"Many see new nursing home scoring system as flawed"
By LORA HINES
10:00 PM PST on Thursday, December 18, 2008
More than half of the Inland's 105 nursing homes ranked "below average" or "much below average" based on a new quality system released Thursday by the federal agency that monitors care for the elderly, disabled and poor.
But at least two Riverside County facilities in Hemet and Palm Desert and one Fontana nursing home received "average" and "above average" ratings, even though they were fined by the California Department of Public Health during the past year following patient death investigations.
Nursing home industry and patient advocates as well as relatives of nursing home patients say such high ratings for those nursing homes show the Centers for Medicare & Medicaid Service's new five-star system is flawed.
"I am disgusted. I am appalled," said Joseph Baroncini, of Hemet, whose mother, Olga Baroncini died in 2007 while she was a patient at Hemet Valley Health Center.
The facility got a five-star rating, even though it was fined $100,000 following Olga Baroncini's death.
Earlier this year, administrators at Valley Healthcare Systems, which owns Hemet Valley Health Care Center, closed the nursing home because of financial issues.
David Sayen, Medicare & Medicaid's regional director in San Francisco, said the rating system does not factor disciplinary actions taken by state agencies, such as fines. Generally, he said, one nursing home death does not indicate a systemic problem.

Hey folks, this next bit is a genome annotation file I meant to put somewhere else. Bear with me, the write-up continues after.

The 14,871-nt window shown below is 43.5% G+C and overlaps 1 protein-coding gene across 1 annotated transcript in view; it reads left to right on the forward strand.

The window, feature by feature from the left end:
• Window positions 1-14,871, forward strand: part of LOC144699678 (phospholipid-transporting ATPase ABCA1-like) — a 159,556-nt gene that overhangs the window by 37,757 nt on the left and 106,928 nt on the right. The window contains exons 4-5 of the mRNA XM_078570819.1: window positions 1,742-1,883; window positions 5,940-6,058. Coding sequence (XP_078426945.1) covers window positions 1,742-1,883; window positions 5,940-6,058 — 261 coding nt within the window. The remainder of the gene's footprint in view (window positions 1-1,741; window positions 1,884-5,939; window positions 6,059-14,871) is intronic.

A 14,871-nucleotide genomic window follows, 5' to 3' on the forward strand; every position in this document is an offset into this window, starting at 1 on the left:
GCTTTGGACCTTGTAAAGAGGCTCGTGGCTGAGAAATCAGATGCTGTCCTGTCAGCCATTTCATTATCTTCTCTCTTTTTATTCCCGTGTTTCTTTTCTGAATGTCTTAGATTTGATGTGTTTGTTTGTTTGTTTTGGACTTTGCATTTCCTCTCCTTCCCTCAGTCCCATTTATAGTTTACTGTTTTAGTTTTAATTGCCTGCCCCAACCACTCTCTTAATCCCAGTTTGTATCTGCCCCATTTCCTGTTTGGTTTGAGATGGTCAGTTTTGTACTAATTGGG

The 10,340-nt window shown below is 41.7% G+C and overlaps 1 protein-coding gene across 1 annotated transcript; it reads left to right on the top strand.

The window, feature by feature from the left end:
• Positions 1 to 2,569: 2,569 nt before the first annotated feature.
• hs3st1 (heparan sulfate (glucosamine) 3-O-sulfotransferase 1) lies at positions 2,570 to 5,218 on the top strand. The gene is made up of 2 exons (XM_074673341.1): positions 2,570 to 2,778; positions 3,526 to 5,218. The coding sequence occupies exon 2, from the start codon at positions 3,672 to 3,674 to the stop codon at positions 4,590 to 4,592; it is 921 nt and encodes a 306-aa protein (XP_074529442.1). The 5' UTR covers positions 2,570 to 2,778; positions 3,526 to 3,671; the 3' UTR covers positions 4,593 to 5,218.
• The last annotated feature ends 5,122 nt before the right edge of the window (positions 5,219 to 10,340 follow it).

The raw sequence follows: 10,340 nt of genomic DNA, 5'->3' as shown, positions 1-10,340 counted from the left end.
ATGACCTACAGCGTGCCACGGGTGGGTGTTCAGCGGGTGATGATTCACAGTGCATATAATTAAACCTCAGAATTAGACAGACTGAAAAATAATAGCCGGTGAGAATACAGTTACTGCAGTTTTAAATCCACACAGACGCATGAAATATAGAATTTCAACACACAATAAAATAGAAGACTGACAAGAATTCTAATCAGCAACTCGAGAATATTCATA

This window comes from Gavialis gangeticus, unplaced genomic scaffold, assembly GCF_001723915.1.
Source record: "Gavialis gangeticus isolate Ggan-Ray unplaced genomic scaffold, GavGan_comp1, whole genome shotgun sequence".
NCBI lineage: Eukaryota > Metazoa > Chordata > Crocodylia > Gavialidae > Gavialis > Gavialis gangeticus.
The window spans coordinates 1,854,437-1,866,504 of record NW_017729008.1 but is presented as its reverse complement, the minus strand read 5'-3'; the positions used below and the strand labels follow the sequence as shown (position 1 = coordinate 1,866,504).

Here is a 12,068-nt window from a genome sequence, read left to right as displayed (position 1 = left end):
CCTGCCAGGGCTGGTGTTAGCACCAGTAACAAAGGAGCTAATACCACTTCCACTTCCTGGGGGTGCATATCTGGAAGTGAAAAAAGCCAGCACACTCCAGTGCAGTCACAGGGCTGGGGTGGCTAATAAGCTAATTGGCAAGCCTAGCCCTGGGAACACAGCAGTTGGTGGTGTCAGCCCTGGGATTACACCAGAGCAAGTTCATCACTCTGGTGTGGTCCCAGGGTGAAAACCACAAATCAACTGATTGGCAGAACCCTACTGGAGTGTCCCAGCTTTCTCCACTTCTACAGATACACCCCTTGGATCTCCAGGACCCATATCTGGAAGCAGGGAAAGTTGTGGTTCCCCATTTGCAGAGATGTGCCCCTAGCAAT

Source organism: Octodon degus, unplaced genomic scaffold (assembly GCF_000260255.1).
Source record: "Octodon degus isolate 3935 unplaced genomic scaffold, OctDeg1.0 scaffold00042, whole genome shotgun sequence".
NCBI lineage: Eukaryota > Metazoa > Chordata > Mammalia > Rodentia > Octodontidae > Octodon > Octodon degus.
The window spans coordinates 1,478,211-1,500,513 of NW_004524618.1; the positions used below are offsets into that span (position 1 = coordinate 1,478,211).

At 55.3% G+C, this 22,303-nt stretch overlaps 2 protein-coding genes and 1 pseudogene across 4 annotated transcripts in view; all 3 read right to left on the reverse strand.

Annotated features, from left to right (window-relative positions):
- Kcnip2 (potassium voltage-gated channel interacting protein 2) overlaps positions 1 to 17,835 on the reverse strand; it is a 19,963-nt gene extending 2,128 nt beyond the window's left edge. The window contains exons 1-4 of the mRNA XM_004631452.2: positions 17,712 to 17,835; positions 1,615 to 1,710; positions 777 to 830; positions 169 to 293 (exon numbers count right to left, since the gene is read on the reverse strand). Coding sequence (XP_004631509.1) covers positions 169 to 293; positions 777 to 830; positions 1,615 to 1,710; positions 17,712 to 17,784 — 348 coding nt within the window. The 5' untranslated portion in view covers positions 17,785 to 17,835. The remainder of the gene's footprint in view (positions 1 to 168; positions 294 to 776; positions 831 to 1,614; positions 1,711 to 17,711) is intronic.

Kerry Weems, acting administrator of Medicare & Medicaid, said nursing homes earn star ratings between one and five based on three categories: health inspections, quality indicators, such as bed sore reports, and staffing levels.
The more stars, the better the quality, according to Medicare & Medicaid.
"You can't do this perfectly," Sayen said, adding that Medicare & Medicaid chose to release the information it has, adding it will be updated monthly. The process will be tweaked as the agency includes other rating measures, such as consumer satisfaction surveys, he said.
Nursing home industry and patient advocates say the agency uses data that's up to three years old to develop its ratings. It also rates nursing homes based on incomplete data, according to its Web site.
"I think it's a tool like a lot of other tools that are out there," said Betsy Hite, spokeswoman for the California Association for Health Facilities, a professional organization for nursing home owners and operators. "I don't think it should be considered a reliable tool."
The ratings primarily are based on three year's worth of health inspections -- about half the rating is based on the most recent inspection, the rest on the older inspections.
Scores for the other two categories, quality indicators and staffing, enhance facility ratings, Sayen said. So, if a nursing home has no data for these categories, Medicare & Medicaid base that facility's rating solely on inspection scores, he said.